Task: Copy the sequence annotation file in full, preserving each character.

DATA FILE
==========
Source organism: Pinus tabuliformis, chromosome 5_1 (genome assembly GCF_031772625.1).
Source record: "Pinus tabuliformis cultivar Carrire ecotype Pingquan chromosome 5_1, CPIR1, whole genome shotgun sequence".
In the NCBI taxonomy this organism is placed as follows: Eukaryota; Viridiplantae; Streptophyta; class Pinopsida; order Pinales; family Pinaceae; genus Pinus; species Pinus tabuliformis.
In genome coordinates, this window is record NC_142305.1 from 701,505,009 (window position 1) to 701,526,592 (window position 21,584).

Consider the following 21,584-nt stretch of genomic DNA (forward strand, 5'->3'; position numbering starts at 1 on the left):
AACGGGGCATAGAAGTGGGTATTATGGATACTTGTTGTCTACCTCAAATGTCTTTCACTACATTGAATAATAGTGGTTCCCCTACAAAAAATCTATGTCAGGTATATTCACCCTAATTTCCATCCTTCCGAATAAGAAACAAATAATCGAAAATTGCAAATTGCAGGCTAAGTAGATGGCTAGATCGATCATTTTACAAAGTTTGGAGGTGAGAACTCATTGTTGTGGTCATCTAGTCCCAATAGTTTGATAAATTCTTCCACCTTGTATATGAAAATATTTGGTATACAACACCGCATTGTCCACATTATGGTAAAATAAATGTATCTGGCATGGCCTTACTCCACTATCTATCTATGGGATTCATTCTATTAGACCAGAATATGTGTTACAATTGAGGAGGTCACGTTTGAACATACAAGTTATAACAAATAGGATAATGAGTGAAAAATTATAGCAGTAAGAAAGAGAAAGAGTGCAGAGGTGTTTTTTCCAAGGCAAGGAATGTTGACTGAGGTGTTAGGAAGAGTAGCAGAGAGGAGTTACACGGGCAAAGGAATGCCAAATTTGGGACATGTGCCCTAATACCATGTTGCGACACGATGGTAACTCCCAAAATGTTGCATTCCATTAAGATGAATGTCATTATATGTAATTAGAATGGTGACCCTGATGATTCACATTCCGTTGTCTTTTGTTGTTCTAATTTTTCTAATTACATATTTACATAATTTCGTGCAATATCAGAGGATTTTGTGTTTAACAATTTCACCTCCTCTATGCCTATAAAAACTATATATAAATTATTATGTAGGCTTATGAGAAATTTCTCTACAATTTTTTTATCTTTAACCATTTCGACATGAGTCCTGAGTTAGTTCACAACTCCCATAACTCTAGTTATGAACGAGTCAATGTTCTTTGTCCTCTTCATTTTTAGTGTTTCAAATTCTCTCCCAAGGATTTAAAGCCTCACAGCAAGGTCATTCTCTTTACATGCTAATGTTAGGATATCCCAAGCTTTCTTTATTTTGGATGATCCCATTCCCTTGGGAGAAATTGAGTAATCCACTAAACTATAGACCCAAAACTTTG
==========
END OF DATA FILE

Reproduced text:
Source organism: Pinus tabuliformis, chromosome 5_1 (genome assembly GCF_031772625.1).
Source record: "Pinus tabuliformis cultivar Carrire ecotype Pingquan chromosome 5_1, CPIR1, whole genome shotgun sequence".
In the NCBI taxonomy this organism is placed as follows: Eukaryota; Viridiplantae; Streptophyta; class Pinopsida; order Pinales; family Pinaceae; genus Pinus; species Pinus tabuliformis.
In genome coordinates, this window is record NC_142305.1 from 701,505,009 (window position 1) to 701,526,592 (window position 21,584).

Consider the following 21,584-nt stretch of genomic DNA (forward strand, 5'->3'; position numbering starts at 1 on the left):
AACGGGGCATAGAAGTGGGTATTATGGATACTTGTTGTCTACCTCAAATGTCTTTCACTACATTGAATAATAGTGGTTCCCCTACAAAAAATCTATGTCAGGTATATTCACCCTAATTTCCATCCTTCCGAATAAGAAACAAATAATCGAAAATTGCAAATTGCAGGCTAAGTAGATGGCTAGATCGATCATTTTACAAAGTTTGGAGGTGAGAACTCATTGTTGTGGTCATCTAGTCCCAATAGTTTGATAAATTCTTCCACCTTGTATATGAAAATATTTGGTATACAACACCGCATTGTCCACATTATGGTAAAATAAATGTATCTGGCATGGCCTTACTCCACTATCTATCTATGGGATTCATTCTATTAGACCAGAATATGTGTTACAATTGAGGAGGTCACGTTTGAACATACAAGTTATAACAAATAGGATAATGAGTGAAAAATTATAGCAGTAAGAAAGAGAAAGAGTGCAGAGGTGTTTTTTCCAAGGCAAGGAATGTTGACTGAGGTGTTAGGAAGAGTAGCAGAGAGGAGTTACACGGGCAAAGGAATGCCAAATTTGGGACATGTGCCCTAATACCATGTTGCGACACGATGGTAACTCCCAAAATGTTGCATTCCATTAAGATGAATGTCATTATATGTAATTAGAATGGTGACCCTGATGATTCACATTCCGTTGTCTTTTGTTGTTCTAATTTTTCTAATTACATATTTACATAATTTCGTGCAATATCAGAGGATTTTGTGTTTAACAATTTCACCTCCTCTATGCCTATAAAAACTATATATAAATTATTATGTAGGCTTATGAGAAATTTCTCTACAATTTTTTTATCTTTAACCATTTCGACATGAGTCCTGAGTTAGTTCACAACTCCCATAACTCTAGTTATGAACGAGTCAATGTTCTTTGTCCTCTTCATTTTTAGTGTTTCAAATTCTCTCCCAAGGATTTAAAGCCTCACAGCAAGGTCATTCTCTTTACATGCTAATGTTAGGATATCCCAAGCTTTCTTTATTTTGGATGATCCCATTCCCTTGGGAGAAATTGAGTAATCCACTAAACTATAGACCCAAAACTTTG